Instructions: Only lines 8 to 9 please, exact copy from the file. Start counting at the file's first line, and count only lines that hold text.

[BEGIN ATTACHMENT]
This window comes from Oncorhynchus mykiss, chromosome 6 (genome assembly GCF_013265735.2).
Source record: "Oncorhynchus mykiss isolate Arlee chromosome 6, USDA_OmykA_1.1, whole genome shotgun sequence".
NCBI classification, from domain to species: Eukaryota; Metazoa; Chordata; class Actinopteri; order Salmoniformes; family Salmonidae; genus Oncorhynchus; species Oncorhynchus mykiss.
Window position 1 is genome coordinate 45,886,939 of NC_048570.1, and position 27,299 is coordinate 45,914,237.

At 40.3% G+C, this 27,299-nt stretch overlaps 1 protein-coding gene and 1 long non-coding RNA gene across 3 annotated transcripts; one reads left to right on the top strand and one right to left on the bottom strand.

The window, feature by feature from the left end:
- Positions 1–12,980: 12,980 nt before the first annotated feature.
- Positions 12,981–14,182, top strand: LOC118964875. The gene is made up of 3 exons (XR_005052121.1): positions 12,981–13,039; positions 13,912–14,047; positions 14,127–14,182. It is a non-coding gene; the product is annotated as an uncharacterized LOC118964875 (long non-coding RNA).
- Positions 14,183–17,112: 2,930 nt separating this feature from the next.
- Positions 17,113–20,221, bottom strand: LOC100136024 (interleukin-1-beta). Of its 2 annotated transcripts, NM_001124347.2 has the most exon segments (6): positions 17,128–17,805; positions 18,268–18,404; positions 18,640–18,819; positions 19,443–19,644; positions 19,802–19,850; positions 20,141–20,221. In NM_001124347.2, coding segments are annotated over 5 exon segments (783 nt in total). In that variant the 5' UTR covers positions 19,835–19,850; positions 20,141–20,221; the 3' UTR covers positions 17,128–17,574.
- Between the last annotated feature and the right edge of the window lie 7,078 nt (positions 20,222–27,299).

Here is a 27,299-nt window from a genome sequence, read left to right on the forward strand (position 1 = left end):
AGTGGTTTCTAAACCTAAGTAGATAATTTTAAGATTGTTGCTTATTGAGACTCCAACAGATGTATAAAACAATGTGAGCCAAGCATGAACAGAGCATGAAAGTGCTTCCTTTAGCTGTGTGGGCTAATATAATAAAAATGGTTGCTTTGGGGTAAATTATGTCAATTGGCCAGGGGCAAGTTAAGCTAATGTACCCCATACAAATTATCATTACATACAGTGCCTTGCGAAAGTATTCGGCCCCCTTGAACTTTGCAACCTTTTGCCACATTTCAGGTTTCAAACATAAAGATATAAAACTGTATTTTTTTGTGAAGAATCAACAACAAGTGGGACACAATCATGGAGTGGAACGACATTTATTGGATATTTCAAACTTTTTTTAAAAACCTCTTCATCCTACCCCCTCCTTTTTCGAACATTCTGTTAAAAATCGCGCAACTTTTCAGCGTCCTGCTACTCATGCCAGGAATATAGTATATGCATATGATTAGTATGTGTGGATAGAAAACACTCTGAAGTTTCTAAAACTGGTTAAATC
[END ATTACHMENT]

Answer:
- Positions 12,981–14,182, top strand: LOC118964875. The gene is made up of 3 exons (XR_005052121.1): positions 12,981–13,039; positions 13,912–14,047; positions 14,127–14,182. It is a non-coding gene; the product is annotated as an uncharacterized LOC118964875 (long non-coding RNA).
- Positions 14,183–17,112: 2,930 nt separating this feature from the next.